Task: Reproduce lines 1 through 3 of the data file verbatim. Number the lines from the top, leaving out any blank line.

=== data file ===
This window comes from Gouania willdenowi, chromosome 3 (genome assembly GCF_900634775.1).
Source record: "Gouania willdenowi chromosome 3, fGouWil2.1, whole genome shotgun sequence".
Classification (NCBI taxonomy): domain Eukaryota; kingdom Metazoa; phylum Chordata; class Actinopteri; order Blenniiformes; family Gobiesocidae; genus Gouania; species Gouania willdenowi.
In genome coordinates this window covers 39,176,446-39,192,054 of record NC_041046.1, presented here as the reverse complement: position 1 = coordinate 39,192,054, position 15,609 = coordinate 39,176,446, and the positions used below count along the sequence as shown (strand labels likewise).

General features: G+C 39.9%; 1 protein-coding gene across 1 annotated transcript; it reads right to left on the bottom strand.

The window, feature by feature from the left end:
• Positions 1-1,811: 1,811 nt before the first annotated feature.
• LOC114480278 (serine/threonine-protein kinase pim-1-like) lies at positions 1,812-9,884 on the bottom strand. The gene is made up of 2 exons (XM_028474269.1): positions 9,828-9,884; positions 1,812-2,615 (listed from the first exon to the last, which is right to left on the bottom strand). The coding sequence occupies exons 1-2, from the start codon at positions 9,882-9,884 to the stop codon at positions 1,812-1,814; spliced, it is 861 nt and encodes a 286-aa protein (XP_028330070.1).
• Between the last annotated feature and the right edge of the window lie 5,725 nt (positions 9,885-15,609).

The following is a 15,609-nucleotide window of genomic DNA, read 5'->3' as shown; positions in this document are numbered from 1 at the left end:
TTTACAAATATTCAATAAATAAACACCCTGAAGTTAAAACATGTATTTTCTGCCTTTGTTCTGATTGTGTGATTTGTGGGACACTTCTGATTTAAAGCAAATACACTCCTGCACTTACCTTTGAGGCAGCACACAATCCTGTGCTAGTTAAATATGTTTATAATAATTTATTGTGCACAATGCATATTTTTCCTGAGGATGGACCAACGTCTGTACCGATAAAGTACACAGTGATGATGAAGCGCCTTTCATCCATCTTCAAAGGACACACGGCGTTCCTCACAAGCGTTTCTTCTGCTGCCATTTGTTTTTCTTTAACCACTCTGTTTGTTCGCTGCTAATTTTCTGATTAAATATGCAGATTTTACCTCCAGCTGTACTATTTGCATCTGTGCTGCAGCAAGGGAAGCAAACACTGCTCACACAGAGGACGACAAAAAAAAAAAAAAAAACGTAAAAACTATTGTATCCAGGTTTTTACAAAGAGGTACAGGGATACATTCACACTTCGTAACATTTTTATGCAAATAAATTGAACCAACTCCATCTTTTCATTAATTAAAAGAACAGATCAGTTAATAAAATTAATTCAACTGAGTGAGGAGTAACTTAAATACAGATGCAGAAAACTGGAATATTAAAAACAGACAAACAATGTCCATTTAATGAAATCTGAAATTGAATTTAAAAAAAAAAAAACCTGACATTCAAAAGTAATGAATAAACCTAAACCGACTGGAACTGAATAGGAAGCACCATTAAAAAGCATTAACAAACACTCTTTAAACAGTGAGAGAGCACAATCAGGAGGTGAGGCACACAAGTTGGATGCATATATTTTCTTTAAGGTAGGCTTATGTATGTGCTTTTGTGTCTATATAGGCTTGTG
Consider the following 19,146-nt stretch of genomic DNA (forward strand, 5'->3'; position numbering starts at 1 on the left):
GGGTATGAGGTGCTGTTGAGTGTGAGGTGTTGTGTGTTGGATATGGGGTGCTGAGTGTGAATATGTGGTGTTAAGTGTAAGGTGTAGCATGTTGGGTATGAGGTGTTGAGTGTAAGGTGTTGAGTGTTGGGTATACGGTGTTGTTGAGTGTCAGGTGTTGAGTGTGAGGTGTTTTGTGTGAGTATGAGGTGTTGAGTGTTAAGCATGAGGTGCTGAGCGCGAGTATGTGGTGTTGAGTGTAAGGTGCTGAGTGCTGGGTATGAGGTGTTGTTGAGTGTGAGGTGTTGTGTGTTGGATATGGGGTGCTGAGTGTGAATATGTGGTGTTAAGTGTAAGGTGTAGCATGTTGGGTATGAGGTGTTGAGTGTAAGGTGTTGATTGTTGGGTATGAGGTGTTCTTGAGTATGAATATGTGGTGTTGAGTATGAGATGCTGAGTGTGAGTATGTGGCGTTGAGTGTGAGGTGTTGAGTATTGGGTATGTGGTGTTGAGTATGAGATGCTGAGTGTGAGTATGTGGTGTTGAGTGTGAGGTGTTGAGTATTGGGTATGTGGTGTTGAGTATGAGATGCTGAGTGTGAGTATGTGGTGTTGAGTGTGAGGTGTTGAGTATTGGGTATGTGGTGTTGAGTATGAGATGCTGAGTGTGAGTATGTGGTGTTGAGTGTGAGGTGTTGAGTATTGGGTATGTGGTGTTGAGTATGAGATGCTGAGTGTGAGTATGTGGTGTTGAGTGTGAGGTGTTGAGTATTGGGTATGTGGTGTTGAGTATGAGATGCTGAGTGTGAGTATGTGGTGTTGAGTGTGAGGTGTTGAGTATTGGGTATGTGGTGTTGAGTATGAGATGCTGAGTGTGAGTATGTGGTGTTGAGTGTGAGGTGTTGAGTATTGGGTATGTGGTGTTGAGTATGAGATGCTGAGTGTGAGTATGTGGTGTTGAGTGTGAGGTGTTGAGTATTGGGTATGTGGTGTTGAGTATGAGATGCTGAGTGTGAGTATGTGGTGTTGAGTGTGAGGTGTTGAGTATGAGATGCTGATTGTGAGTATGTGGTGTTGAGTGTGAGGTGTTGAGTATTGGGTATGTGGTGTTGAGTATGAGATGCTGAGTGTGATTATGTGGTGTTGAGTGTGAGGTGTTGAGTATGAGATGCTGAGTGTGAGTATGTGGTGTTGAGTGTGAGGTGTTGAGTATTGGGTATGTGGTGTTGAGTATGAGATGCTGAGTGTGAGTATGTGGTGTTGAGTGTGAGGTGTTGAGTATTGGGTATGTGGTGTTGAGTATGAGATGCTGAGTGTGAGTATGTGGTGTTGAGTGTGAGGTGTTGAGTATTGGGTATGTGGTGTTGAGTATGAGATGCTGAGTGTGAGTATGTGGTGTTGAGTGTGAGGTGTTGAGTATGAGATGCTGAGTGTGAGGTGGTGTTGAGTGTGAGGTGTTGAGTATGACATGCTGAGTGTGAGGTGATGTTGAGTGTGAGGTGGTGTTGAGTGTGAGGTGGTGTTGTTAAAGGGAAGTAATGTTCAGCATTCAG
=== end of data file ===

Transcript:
This window comes from Gouania willdenowi, chromosome 3 (genome assembly GCF_900634775.1).
Source record: "Gouania willdenowi chromosome 3, fGouWil2.1, whole genome shotgun sequence".
Classification (NCBI taxonomy): domain Eukaryota; kingdom Metazoa; phylum Chordata; class Actinopteri; order Blenniiformes; family Gobiesocidae; genus Gouania; species Gouania willdenowi.